With Golden Data Will Facebook Push Local?

Earlier this year at the Borrell local conference Yellowbook executive Pat Marshall made the remarkable statement that the site was getting more traffic from Facebook than from Google. I never was able to get complete clarity there or unpack the remark to fully understand it and the underlying data. But it’s symbolic of the growing importance of Facebook in the local ecosystem.

Now with the advent of the Like button and Open Graph local publishers will race to integrate these tools. Indeed, they’ll make local sites more social and personal by showing friends’ activities and so on. They also provide a simple way for local businesses and the publishers to gain greater exposure to networks via Facebook. This was already true to varying degrees with Connect; the new tools merely amplify the effect.

The potential “dark side” of all this is the fact that all the data that emerges from all the Like button clicking will be in Facebook’s hands. Other third parties in the network will be able to access some of that data with permission but no single party in the “Open Graph” ecosystem being created will have the entire data set — except Facebook.

Facebook has given no indication that it will do anything like what I’m suggesting here, but let’s play out a scenario.

All the local publishers in North America and Europe implement Social Plug-ins, etc. Millions upon millions of businesses are “Liked.” That creates a master data set in the aggregate. Facebook will know:

  • The favorite sushi restaurants in every city
  • The favorite contractors
  • The favorite attorneys
  • The favorite  . . . in every category

They’ll know all these things in the aggregate and in terms of my network in particular. Each “Like” is a “vote” in the same way that each link is a “vote” in the SEO world. But a Like vote is much better than a link vote.

In a very short period of time Facebook will have a ton of valuable data. What will do with all this data (courtesy of all the local sites that will implement Social Plug-ins)?

It could do nothing in particular or it could build the single most effective local directory and search site that exists. This data will be more valuable than anything Google has or any individual local publisher-partner possesses. That includes Yelp, YPG or anyone else that joins the Open Graph and implements these new Facebook platform tools.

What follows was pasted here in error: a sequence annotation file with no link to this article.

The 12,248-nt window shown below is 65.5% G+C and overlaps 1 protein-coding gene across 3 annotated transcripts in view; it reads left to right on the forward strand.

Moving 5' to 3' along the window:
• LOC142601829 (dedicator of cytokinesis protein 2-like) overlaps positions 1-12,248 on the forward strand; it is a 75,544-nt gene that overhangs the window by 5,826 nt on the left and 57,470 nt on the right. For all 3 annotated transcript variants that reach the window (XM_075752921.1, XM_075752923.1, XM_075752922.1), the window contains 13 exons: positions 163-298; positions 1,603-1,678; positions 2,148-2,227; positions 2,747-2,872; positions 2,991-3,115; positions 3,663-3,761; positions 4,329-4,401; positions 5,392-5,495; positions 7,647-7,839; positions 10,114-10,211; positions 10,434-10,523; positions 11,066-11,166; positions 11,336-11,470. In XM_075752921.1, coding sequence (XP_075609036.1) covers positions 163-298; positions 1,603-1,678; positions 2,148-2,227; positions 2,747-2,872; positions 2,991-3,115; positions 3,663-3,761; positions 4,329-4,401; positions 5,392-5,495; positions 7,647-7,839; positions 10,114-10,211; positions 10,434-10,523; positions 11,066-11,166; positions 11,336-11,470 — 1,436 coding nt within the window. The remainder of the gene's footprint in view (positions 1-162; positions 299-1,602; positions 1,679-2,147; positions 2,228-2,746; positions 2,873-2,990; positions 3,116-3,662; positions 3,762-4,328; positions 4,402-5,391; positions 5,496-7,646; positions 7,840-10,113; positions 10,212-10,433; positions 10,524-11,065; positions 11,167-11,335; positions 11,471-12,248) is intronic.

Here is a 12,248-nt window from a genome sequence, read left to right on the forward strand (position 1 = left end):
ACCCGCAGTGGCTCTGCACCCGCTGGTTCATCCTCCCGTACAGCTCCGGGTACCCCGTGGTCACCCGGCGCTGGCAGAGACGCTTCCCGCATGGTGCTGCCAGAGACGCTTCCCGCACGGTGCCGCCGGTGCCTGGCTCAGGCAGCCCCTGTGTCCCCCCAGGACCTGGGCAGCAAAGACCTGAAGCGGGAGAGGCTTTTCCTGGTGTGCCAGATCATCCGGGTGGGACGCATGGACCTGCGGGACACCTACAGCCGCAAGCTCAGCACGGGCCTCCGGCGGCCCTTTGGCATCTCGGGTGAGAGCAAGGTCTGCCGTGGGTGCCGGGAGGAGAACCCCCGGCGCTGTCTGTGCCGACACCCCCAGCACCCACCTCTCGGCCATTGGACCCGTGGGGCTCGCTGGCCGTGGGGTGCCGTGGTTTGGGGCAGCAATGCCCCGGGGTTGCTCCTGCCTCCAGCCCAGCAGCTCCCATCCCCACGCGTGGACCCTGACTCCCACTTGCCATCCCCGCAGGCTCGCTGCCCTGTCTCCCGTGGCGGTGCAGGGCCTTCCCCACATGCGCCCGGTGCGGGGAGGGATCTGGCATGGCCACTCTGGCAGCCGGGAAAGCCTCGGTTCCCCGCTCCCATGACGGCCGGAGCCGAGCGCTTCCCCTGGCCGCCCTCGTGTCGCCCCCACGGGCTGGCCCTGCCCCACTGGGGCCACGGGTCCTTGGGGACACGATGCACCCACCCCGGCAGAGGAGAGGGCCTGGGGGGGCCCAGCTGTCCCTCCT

Now let’s think back to Google a few years ago.

Google was originally regarded mostly a source of SEO traffic to local sites. It had maps but it wasn’t considered the local competitor it is today. Over time Google continued to improve its local offering and started showing maps + local listings increasingly. It’s to the point now where local SEO is a very limited option. The need for alternative traffic is fueling the rise of CityGrid, the anti-Google.

The story could well be the same with Facebook, should the company decide that local information is important to its users and/or that it wants to make local search a bigger part of the Facebook experience.

One could also imagine a mobile app, “Facebook Likes,” that provides recommendations from my network and from Facebook users in the aggregate. The “coverage” on such an app would be unmatched because of the data that Facebook will be capturing — data that nobody else will have.

Just like SEO in the past local publishers probably cannot afford not to participate in the Open Graph program. For them the benefits are clear and immediate. But in the long term the benefits to Facebook could be far greater.

The question and uncertain thing is the degree to which Facebook wants to offer its own “local search” results or apps. No one at Facebook has given me any indication that they’re going to do something like this. It just popped into my head yesterday at the F8 event. And Facebook wouldn’t do anything for at least a year or two at the very earliest.

However given the goldmine of data that will be coming from the Like button it will be very tempting to do something at some point.